Nonparticipatory Stiffness in the Male Perioral Complex PurposeThe objective of this study was to extend previous published findings in the authors' laboratory using a new automated technology to quantitatively characterize nonparticipatory perioral stiffness in healthy male adults.MethodQuantitative measures of perioral stiffness were sampled during a nonparticipatory task using a computer-controlled linear servo motor to impose a series ... Research Note
Research Note  |   October 01, 2009
Nonparticipatory Stiffness in the Male Perioral Complex
 
Author Notes
  • Contact author: Steven M. Barlow, Department of Speech-Language-Hearing: Sciences and Disorders, Communication Neuroscience Laboratories, University of Kansas, 1000 Sunnyside Avenue, Rm. 3001, Lawrence, KS 66045-7555. E-mail: smbarlow@ku.edu.
Article Information
Special Populations / Genetic & Congenital Disorders / Speech, Voice & Prosody / Speech
Research Note   |   October 01, 2009
Nonparticipatory Stiffness in the Male Perioral Complex
Journal of Speech, Language, and Hearing Research, October 2009, Vol. 52, 1353-1359. doi:10.1044/1092-4388(2009/08-0101)
History: Received May 15, 2008 , Accepted December 10, 2008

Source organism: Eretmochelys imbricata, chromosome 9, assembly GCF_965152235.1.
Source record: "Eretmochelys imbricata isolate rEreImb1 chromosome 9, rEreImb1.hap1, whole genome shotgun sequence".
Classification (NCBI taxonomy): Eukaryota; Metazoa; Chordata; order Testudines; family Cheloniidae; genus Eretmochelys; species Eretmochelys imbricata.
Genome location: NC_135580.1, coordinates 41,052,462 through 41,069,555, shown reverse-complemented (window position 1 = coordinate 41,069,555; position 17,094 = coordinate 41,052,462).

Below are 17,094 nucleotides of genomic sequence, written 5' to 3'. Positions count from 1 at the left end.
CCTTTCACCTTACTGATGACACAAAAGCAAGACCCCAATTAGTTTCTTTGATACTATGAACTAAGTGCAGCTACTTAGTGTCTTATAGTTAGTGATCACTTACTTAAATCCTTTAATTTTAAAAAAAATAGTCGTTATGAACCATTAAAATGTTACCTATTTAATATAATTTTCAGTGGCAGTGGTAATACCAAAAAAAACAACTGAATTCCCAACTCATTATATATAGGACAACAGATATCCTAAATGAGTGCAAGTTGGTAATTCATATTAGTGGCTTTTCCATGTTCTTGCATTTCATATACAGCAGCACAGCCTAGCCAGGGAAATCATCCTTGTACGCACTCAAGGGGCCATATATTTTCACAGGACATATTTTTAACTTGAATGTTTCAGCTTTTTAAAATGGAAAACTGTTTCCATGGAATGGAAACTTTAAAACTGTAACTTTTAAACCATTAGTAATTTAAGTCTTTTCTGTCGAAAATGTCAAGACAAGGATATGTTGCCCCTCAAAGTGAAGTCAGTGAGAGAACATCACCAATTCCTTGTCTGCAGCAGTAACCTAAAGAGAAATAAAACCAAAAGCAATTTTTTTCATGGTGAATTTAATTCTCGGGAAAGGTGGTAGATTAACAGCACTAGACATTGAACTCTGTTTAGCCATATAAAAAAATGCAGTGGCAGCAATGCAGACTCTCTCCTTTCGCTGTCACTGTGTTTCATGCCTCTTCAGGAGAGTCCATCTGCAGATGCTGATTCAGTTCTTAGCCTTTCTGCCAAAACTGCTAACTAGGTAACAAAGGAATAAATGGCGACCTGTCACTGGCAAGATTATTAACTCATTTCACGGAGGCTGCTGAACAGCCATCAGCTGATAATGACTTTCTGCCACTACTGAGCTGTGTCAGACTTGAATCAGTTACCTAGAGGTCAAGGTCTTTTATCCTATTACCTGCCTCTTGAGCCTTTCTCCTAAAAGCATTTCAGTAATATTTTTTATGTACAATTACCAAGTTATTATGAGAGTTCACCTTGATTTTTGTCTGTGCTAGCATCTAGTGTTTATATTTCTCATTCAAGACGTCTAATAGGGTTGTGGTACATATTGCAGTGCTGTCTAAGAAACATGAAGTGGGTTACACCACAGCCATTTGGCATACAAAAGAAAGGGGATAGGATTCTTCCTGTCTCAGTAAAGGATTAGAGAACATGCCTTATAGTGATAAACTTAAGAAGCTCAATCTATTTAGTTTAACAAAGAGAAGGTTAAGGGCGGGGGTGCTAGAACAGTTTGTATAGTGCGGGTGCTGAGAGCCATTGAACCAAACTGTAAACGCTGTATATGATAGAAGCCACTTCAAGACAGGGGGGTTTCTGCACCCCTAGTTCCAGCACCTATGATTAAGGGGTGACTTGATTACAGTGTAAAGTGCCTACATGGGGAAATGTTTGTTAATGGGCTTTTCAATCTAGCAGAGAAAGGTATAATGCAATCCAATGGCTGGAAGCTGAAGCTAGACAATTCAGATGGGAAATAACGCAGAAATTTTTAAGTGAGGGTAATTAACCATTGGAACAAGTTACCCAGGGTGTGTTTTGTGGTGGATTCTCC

Journal of Speech, Language, and Hearing Research, October 2009, Vol. 52, 1353-1359. doi:10.1044/1092-4388(2009/08-0101)
History: Received May 15, 2008; Accepted December 10, 2008
Web of Science® Times Cited: 4

PurposeThe objective of this study was to extend previous published findings in the authors' laboratory using a new automated technology to quantitatively characterize nonparticipatory perioral stiffness in healthy male adults.

MethodQuantitative measures of perioral stiffness were sampled during a nonparticipatory task using a computer-controlled linear servo motor to impose a series of tensile displacements over a span of approximately 24 mm at the oral angle in 20 healthy young male adults. Perioral electromyograms were simultaneously sampled to confirm nonparticipation or passive muscle state. Perioral stiffness, derived as a quotient from resultant force (ΔF) and oral span (ΔX), was modeled with regression techniques and subsequently compared to previously reported perioral stiffness data for female adults.

ResultsMultilevel regression analysis revealed a significant quadratic relation between the perioral stiffness and interangle span; however, no significant difference was found between adult males and females.

ConclusionThese normative measures will have application to future studies designed to objectively assess the effects of pathology (i.e., progressive neuromotor disease, traumatic brain insult) and intervention (pharmacologic, neurosurgical, and reconstructive surgery of the face [i.e., cleft lip, trauma, missile injuries]) on facial animation and speech kinematics.

Acknowledgments
This study was supported in part by the Sutherland Foundation, Grants NIH R01 DC003311 (awarded to Steven M. Barlow), NIH R01 DE13814 (awarded to Carroll-Ann Trotman), and NIH P30 DC005803 (awarded to Mabel L. Rice). Special gratitude is expressed to Douglas Kieweg and Lalit Venkatesan for assistance in digital signal processing.
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